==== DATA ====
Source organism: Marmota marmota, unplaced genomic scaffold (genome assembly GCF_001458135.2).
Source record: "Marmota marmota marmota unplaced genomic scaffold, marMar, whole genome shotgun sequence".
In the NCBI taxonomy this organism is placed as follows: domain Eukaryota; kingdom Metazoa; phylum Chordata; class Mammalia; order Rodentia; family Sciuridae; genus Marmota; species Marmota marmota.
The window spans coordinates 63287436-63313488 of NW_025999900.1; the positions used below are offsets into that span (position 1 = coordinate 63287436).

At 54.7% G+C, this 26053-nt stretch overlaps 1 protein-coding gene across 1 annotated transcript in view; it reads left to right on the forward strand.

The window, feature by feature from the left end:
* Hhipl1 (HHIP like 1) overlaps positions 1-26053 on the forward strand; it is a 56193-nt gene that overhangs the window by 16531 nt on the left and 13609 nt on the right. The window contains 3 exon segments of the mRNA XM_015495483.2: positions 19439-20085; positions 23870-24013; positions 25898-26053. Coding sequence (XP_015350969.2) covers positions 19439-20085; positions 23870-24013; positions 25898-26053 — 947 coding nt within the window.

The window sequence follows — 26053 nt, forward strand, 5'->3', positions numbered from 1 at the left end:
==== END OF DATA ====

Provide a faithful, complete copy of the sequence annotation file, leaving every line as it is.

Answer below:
Source organism: Marmota marmota, unplaced genomic scaffold (genome assembly GCF_001458135.2).
Source record: "Marmota marmota marmota unplaced genomic scaffold, marMar, whole genome shotgun sequence".
In the NCBI taxonomy this organism is placed as follows: domain Eukaryota; kingdom Metazoa; phylum Chordata; class Mammalia; order Rodentia; family Sciuridae; genus Marmota; species Marmota marmota.
The window spans coordinates 63287436-63313488 of NW_025999900.1; the positions used below are offsets into that span (position 1 = coordinate 63287436).

At 54.7% G+C, this 26053-nt stretch overlaps 1 protein-coding gene across 1 annotated transcript in view; it reads left to right on the forward strand.

The window, feature by feature from the left end:
* Hhipl1 (HHIP like 1) overlaps positions 1-26053 on the forward strand; it is a 56193-nt gene that overhangs the window by 16531 nt on the left and 13609 nt on the right. The window contains 3 exon segments of the mRNA XM_015495483.2: positions 19439-20085; positions 23870-24013; positions 25898-26053. Coding sequence (XP_015350969.2) covers positions 19439-20085; positions 23870-24013; positions 25898-26053 — 947 coding nt within the window.

The window sequence follows — 26053 nt, forward strand, 5'->3', positions numbered from 1 at the left end: